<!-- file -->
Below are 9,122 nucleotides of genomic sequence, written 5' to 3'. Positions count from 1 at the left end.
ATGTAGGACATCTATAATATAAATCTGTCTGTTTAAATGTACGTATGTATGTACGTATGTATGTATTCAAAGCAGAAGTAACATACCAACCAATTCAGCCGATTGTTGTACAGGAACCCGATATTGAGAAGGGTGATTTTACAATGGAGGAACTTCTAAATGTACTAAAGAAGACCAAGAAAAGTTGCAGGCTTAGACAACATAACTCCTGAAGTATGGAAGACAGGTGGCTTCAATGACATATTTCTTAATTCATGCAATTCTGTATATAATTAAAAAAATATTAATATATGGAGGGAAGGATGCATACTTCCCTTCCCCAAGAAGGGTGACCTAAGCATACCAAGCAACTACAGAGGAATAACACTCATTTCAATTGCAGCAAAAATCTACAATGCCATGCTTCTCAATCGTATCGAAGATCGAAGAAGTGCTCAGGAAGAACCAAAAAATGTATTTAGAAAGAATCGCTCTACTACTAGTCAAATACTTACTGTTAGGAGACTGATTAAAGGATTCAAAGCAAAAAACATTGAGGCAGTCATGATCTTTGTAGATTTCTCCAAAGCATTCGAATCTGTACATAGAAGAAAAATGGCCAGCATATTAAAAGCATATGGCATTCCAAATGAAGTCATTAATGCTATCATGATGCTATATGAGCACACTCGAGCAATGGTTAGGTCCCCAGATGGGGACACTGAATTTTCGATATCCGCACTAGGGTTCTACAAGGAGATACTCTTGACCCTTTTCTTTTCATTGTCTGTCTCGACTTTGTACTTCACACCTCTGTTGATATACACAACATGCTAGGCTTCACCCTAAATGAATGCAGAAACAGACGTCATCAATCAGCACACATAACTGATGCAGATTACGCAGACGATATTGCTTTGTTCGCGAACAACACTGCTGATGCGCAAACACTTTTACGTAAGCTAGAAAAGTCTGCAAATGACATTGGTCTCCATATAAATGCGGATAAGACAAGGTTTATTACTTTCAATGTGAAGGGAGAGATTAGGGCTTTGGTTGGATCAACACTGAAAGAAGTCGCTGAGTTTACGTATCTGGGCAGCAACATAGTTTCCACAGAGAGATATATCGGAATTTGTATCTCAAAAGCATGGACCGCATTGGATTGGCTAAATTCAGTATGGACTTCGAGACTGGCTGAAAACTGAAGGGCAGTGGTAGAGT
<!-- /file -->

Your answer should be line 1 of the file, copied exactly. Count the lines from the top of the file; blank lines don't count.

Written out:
Below are 9,122 nucleotides of genomic sequence, written 5' to 3'. Positions count from 1 at the left end.